Young People Have Always Been Radicals: Suffrage in YA Fiction

Cassie Gutman

Staff Writer

Cassie Gutman is happiest when surrounded by books and dogs. Originally from a small, funny-named town near Louisville, Kentucky, she now edits words for a living near Chicago and would like to be paid in ice cream. You can find her on Instagram @happybooklovers or on Twitter @cassiepgutman.


Women’s heroes are everyone’s heroes! In celebration of the 100th anniversary of the passage of the 19th amendment giving women the right to vote, we read books that are by, for, and about powerful women of all ages. A pre-teen who helped discover the world’s first dinosaur bone, a young women in the early 20th century who braved the illness and death of the radium factories and fought a groundbreaking battle for workers’ rights, or teens—one black, one white—who rely on each other to survive a night of violent race riots in their city—these are the stories of remarkable women of history and resourceful everyday girls.

Disclaimer: the author is a Sourcebooks employee. Opinions and recommendations below are her own.

What’s with the kids these days? It seems like this refrain is all millennials have ever heard, and now it’s being touted about Gen Z as they transition to young adulthood and begin using their voices. So why now?

But it’s not exactly happening only now. Yes, Black Lives Matter and today’s internet culture show in real time how many people are part of this movement to a much wider audience. But young people have always been the instigators of change, and that is reflected in its literature. Young adult is consistently seen in publishing as the category that is the first to push boundaries, break down walls, and try new things, challenging “traditional” ideas of what young people (and not-so-young people) want to read. 

Young adult books featuring girls and women fighting for voting rights illustrate how taking hold of one’s own life instead of following what’s written can be empowering and enlightening for young readers. But they also showcase much more about the women’s movement than many historical books found in classrooms, both the good and the bad sides.

Book cover for The Downstairs Girl

The Downstairs Girl by Stacey Lee features a Chinese girl in the American South who works in a hat shop, showcasing a woman who would likely be erased from the history books on the subject or actively pushed away from the women’s suffrage movements. But in young adult fiction, Lee is able to place her character at the forefront, showing that members of minority communities were just as much part of the movement and often had to work that much harder to fight for equal opportunities like the right to vote.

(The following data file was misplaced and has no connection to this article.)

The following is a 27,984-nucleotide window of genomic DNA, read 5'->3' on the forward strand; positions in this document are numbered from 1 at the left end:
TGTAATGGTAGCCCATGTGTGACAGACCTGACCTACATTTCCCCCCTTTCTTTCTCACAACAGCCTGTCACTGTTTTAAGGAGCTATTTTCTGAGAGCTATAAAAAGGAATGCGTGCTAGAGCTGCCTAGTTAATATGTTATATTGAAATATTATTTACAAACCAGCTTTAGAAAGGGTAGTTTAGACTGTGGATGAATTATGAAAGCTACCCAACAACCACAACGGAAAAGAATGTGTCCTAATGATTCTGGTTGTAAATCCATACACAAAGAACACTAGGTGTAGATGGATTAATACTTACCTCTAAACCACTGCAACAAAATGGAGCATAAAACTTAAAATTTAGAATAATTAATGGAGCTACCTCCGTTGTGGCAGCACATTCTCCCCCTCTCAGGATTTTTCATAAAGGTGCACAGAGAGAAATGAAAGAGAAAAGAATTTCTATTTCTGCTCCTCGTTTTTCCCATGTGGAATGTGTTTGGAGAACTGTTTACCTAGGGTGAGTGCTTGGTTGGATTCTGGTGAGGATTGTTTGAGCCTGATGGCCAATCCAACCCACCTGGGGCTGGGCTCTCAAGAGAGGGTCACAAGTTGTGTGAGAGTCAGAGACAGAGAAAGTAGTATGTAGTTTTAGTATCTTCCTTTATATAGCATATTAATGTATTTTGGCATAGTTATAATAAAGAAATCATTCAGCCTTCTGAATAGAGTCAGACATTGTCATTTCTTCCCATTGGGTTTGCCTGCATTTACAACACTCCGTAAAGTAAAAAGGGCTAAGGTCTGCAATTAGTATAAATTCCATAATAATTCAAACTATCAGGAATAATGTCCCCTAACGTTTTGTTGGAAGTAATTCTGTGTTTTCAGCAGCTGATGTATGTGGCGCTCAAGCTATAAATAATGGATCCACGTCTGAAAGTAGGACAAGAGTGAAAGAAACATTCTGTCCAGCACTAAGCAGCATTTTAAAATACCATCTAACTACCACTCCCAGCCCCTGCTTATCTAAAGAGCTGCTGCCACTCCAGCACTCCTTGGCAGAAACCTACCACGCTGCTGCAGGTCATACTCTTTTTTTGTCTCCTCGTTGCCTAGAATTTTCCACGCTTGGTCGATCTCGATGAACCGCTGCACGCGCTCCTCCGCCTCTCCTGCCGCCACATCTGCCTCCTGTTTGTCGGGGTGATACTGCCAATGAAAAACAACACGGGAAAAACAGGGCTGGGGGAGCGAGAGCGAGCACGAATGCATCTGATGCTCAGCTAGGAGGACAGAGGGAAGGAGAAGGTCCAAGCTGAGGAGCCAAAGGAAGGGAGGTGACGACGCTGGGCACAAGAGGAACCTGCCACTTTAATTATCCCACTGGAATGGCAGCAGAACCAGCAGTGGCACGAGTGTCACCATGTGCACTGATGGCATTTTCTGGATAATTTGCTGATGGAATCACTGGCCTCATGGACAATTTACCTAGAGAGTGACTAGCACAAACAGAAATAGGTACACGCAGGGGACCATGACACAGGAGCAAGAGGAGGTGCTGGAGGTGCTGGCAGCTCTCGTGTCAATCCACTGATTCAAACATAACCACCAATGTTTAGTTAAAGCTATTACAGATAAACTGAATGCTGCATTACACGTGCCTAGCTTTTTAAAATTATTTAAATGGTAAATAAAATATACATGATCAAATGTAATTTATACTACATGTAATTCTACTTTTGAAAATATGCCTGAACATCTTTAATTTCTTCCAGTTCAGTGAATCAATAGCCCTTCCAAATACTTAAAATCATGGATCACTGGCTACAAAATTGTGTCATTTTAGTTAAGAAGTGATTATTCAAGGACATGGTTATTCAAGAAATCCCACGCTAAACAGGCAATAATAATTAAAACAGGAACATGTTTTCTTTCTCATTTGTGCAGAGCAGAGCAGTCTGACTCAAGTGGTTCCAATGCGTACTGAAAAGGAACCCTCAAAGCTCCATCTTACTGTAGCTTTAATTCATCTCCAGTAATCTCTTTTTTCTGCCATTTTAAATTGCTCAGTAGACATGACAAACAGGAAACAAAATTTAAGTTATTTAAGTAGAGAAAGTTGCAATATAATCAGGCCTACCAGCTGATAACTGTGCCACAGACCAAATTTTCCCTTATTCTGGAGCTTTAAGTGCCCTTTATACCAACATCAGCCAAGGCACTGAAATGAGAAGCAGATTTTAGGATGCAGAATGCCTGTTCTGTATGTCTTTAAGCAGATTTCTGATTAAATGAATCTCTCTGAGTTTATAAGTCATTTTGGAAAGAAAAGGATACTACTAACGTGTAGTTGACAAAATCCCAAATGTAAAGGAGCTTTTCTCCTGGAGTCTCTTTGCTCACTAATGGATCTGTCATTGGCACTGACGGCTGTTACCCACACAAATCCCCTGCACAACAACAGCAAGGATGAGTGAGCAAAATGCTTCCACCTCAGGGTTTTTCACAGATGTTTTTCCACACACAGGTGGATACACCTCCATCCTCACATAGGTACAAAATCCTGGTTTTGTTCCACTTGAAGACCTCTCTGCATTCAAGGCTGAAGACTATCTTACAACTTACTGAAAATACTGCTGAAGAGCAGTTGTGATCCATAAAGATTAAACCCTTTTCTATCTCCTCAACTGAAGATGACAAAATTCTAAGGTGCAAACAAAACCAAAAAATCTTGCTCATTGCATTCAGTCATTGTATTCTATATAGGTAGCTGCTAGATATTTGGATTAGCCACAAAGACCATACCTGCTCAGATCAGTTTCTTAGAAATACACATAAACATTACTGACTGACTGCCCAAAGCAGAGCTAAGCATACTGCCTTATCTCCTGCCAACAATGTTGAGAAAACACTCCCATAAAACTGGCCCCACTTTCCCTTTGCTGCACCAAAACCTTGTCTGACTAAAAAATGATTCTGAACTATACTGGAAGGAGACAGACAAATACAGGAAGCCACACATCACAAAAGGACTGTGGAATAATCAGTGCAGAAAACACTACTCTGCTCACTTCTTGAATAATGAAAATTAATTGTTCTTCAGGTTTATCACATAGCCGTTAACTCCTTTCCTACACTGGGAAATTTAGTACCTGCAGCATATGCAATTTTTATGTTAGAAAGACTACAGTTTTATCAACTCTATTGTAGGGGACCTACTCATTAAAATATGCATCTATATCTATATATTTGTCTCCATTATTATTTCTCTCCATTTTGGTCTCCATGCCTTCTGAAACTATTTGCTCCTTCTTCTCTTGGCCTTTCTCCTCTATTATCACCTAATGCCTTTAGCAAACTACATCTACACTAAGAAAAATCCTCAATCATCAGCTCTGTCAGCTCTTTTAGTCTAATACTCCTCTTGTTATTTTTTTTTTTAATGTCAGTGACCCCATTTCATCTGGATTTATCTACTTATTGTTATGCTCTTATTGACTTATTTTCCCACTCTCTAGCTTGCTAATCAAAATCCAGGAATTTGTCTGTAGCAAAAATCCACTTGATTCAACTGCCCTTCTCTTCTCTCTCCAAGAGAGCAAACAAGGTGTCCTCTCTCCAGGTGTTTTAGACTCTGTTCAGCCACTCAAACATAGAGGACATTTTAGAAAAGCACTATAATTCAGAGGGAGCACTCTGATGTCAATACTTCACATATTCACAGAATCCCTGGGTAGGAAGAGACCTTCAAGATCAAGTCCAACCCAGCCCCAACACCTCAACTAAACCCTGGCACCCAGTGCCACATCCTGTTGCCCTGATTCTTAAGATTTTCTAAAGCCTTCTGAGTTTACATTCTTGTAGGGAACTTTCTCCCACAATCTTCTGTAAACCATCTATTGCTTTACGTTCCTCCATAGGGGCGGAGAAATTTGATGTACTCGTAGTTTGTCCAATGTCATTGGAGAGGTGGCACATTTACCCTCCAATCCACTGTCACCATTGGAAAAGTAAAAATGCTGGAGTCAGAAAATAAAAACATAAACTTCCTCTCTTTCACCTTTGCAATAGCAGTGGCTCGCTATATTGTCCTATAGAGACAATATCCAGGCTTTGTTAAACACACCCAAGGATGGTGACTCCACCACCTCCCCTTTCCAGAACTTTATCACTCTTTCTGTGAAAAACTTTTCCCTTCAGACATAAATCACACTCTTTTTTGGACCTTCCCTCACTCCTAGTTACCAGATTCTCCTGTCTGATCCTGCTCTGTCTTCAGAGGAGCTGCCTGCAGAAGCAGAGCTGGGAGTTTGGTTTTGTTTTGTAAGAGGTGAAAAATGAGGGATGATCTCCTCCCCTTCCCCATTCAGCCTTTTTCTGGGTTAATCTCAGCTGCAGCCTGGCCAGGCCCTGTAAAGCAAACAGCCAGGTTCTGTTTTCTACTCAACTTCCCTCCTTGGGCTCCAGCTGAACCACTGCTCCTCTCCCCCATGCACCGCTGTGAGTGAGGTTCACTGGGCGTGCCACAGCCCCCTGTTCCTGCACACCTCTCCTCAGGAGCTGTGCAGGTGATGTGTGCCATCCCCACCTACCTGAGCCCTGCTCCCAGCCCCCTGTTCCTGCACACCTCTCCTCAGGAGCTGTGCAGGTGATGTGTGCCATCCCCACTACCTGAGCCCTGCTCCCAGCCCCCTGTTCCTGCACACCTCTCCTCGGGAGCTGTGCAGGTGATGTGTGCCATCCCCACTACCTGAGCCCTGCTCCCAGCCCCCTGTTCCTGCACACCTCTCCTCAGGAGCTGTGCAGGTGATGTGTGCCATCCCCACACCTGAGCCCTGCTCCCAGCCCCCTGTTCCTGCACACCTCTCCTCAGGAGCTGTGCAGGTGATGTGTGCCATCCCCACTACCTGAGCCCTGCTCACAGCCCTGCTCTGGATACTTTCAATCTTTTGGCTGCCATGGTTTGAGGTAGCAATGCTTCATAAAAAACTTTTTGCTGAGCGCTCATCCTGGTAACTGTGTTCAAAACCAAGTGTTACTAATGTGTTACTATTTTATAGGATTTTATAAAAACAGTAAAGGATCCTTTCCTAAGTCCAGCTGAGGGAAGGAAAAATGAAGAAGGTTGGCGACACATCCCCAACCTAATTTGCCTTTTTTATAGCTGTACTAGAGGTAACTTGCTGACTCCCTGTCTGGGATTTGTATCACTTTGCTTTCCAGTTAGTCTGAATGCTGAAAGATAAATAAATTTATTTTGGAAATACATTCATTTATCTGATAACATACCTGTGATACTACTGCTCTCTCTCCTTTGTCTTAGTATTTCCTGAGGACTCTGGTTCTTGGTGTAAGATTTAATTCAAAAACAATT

Things a Bright Girl Can Do by Sally Nicholls features members of the LGBTQ+ community also taking a stand, and even though the movement likely was led at times by lesbian women, they were never explicitly allowed to live openly, whereas in fiction, especially on the young adult shelf, Nicholls is able to push boundaries and alter the story line both to include LGBTQ+ characters and to remind readers they were there all along in the original movement.

The Firefly Letters by Margarita Engle features a young woman from Sweden who travels to Cuba, expecting to find “exotic” people and wanting to learn more, but instead finds real humans who want the same things she does. This novel in particular shows how isolated America in particular is on its view of the suffrage movement, leaving out those who also fought for the same rights across the world, and the women of color who fought and didn’t earn that right until much later. 

Lynda Blackmon Lowery experienced the challenge firsthand, having to march as late as 1965 for her right to vote. As the youngest person to march in the voting rights march from Selma, she went on to pen a young adult nonfiction account of the event and her own experiences, Turning 15 on the Road to Freedom


Even books that have otherworldly elements still focus on empowering characters and readers through their narratives on equal rights. The Cure for Dreaming follows a teenage girl in Oregon in 1900 who inadvertently ends up with supernatural abilities that hinder her from ever speaking her true thoughts. But this only spurs her on, and she fights for her own right to speak up while also being part of the suffrage movement. 

Suffrage appears again and again in young adult literature, showcasing diverse characters fighting for their rights to speak up and vote because of this reason, and perhaps is the most pivotal category in books to have this many books on this topic. As many teens transition to adulthood and turn 18, they soon will be able to participate in elections, so having characters they can relate to and get excited about is what makes this category so strong. 

Young people have always been at the forefront of revolutions, and they’re learning it from their books.